It is plain, therefore, that the dealings of Providence never can supersede the necessity of a written revelation, as a method of human instruction. These are too involved and incomprehensible to be a guide unto the simple. Seemingly discordant and irreconcilable, by themselves, they would often confound the wisdom of the wisest, and perplex the mind of the most studious and saga

cious. Observe, accordingly, the fallacious construction which men, unenlightened by revelation, have put upon passing events to their own bewildering and distress; perverting, oftentimes, the mysteries of Providence into the service of error and superstition. It is the Scriptures of God which alone are capable of interpreting aright the movements of Providence. God cannot deny or contradict himself. It is his word which explains his Providence-itis his Providence which illustrates and confirms his word. Whatever appears dark and adverse in outward events, religion teaches us to resolve into the wisdom of Him who seeth the end from the beginning, and who out of seeming evil evolveth good; while, in return, the dispensations of Providence paint to the eye and trumpet to the ear of man, those various lessons of piety which, when taught in other forms, often fail to affect him. Hence it generally occurs, that deeper impressions and more powerful effects are produced, when the declarations of God concerning the vanity of all things human are repeated in the solemn tones of afflictive events, than when read on the printed page, or heard in the calm retreats of the sanctuary.

The rational faculties attain to their best exercise when removed as far as possible from things sensible, into the region of the abstract and spiritual; but the heart of man feels the most acutely, when, withdrawing from things remote, it is made to bear the pressure of things near, visible and tangible. When thus stricken by the hand of God, and full of sorrowful experience, the voice of man is no farther needed, except it be to interpret Providence, and guide the emotions already excited in consonance with religion.

You have already anticipated, my brethren, the application of these remarks to that recent dispensation of Divine Providence by which God is to-day speaking to this whole people ; the aspects and relations of which are so public and prominent, that not to observe them would betray the most criminal levity. For the first time since the organization of our civil government, its chief cxecutive officer has been removed by death. That is a novel experience through which this nation is now passing. Never before have we been taught, after this manner, the nearness of that relation which connects each and every citizen in our land with the man who is elevated to preside over its affairs. Observation has misled me, if it be not true, that this event has developed a beauty and a power in this feature of our government which before was never even suspected. Our red brethren in the West have always been accustomed to designate the President of the United States as their “Great Father.” It is a title far above that of king or emperor. Amid the asperities of political excitement, and the collisions of party feeling, men have scarcely thought of any such relation; but when death has come to sunder the tie, a whole people is visited with a sorrow, in some respects, not unlike that which

children feel when bereaved of a parent. Men are actually surprised to find themselves thus affected. In their animated desire to elevate favorite candidates to the chair of chief authority, they had not even thought that there was, in every bosom, a latent feeling of personal relation to that office itself, which, in an event like that which has now occurred, would create a common sympathy superior to sectional preferences and party animosity.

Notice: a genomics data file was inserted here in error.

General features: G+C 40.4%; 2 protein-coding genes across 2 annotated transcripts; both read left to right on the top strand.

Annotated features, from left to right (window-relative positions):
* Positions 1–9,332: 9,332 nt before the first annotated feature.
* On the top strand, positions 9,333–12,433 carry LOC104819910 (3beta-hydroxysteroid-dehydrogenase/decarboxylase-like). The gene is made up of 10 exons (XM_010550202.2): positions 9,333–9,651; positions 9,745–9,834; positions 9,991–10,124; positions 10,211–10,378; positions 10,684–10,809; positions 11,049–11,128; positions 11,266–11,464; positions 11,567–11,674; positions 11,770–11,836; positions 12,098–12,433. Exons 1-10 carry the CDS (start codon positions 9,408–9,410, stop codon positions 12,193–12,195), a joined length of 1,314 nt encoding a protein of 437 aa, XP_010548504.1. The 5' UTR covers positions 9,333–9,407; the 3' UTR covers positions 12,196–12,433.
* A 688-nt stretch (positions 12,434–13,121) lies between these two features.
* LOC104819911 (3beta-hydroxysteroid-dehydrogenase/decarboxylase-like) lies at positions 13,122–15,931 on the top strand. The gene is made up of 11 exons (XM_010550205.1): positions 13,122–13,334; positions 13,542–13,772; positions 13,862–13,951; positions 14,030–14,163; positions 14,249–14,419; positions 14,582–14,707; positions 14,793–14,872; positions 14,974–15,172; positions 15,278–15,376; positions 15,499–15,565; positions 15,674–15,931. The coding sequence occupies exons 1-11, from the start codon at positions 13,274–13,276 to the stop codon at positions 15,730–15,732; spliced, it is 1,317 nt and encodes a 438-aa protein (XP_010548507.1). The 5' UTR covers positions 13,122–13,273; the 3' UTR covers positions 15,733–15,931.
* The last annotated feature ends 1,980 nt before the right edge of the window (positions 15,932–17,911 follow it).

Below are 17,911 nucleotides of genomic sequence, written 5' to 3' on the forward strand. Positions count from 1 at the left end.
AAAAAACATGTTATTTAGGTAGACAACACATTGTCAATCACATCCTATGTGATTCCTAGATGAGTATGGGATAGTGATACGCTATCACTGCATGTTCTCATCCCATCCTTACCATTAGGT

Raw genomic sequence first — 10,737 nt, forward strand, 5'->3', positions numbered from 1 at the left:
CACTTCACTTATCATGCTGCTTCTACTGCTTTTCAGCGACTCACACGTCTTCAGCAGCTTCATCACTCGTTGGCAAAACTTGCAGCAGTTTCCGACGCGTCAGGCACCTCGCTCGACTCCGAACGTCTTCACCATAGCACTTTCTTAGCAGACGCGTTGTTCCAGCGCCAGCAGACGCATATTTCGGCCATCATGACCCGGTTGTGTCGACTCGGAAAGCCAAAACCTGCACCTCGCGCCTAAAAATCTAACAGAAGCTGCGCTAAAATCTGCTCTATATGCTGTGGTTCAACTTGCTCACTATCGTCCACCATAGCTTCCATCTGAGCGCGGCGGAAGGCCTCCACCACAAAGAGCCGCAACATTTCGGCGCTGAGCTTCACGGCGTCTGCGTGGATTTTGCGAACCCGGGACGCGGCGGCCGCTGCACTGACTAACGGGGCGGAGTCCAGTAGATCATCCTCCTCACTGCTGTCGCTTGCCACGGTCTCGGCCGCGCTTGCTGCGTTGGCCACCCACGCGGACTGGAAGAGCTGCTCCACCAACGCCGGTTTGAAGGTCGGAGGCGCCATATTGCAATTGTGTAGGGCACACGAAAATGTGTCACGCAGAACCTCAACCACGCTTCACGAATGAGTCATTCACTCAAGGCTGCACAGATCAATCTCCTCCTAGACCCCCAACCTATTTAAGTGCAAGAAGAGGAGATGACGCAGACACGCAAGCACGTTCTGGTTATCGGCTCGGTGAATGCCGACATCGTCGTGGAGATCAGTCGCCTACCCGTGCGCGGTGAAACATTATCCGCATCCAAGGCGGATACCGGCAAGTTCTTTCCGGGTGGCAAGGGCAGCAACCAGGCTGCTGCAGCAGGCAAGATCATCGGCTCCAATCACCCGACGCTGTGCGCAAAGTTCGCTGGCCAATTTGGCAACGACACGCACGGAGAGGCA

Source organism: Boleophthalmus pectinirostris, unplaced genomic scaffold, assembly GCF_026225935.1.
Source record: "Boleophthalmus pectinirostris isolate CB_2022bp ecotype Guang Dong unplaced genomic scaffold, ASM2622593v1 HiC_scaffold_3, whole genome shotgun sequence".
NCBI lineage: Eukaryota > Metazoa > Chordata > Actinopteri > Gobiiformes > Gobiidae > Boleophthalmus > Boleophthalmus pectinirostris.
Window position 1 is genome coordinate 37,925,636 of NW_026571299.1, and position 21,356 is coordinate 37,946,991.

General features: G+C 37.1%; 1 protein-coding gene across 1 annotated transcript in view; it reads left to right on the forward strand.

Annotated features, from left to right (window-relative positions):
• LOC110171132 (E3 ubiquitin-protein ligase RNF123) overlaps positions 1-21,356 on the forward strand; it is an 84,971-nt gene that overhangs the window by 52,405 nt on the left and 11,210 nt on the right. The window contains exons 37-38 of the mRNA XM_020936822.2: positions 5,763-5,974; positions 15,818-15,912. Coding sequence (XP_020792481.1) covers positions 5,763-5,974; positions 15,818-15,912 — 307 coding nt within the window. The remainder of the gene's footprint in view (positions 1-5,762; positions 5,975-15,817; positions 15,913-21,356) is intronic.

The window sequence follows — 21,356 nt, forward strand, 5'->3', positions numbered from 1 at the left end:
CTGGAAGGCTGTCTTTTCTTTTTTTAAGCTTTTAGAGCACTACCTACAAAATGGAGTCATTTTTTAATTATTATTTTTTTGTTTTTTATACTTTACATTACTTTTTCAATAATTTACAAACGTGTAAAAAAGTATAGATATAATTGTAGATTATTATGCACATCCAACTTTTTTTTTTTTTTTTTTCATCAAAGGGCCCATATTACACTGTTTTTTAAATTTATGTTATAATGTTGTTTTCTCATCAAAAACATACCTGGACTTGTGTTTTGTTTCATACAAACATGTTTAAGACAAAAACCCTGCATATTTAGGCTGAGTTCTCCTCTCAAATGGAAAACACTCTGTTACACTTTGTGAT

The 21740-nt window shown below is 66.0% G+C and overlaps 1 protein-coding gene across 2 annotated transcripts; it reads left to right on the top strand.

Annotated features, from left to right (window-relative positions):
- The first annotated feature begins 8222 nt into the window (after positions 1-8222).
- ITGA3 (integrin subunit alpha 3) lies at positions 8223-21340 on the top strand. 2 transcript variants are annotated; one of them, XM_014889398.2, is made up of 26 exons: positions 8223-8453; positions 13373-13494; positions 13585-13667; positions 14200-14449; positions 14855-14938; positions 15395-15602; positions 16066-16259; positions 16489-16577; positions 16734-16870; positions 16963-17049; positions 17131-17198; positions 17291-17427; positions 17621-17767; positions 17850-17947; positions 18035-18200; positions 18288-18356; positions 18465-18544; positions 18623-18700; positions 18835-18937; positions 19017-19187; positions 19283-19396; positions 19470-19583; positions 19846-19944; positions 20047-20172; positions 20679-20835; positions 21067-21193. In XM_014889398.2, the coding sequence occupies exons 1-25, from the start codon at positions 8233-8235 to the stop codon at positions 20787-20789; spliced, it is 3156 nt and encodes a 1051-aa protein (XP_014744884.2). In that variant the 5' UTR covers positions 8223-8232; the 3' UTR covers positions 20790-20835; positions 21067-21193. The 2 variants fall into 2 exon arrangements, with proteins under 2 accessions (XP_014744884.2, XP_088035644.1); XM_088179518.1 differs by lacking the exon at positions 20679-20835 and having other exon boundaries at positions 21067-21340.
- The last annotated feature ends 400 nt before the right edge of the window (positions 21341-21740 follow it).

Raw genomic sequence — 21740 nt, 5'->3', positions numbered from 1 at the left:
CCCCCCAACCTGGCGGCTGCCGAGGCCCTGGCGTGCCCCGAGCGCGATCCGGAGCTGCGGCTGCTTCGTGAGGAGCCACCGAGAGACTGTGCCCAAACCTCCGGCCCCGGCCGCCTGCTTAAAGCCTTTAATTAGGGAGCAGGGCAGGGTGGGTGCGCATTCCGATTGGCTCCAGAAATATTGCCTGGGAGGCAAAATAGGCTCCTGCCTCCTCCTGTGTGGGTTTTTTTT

My motives, in alluding thus distinctly to this mournful event, cannot be misconstrued by those who will testify that this sacred desk was never prostituted to the purposes of party. The ministers of religion are called to a higher vocation than to indulge in political speculations, or supply fuel for political excitement. Leaving it for others to discuss what are to be the probable effects of this unexpected providence on our civil affairs, it will be my province, as a teacher of religion, to present those aspects of the event which are consonant with the instructions of the holy Sabbath.

1. I cannot but think that this dispensation of Providence was designed to teach this people the vanity of human dependence. It has pleased God to accomplish most of his purposes on earth by human instruments. Now it is one of the most common modes in which the natural atheism of the human heart developes itself, that there should be so prevalent a disposition to deny the agency of the Supreme, and confide entirely in an arm of Aesh. It is so in the family. Children hang upon a father, and think scarcely at all of that higher hand on which he himself and they depend. So it is in the church. There has ever been a proneness to trust in favorite men and measures, forgetful of her entire dependence on her invisible Lord and Head. Pre-eminently so is it with the state. It is frightful to think what an amount of atheism there is in reference to civil affairs. More confidence is felt and expressed in the wisdom of man than in the all-wise and powerful agency of God. The sagacity of rulers, the skill and experience of governors, the prudence of legislators, the wisdom of cabinets; in short, the agency of man in some form occupies a place, in the thoughts of man, far above all sense of dependence on Him, who, from on high, declares "counsel is mine and sound wisdom : by me kings reign, and princes decree justice; by me princes rule, and nobles, even all the judges of the earth.'

To cease from this dependence on men and to trust in God only, while it is the first lesson of piety, is one of the most difficult of all attainments. Therefore it is that God employs violent measures to aid its accomplishment. Intending that men should devoutly recognize his superintending authority, he breaks down and casts aside the instruments which have been made to occupy his place. He enters the domestic circle, and removes the "strong staff” on which many lean, that wounded hearts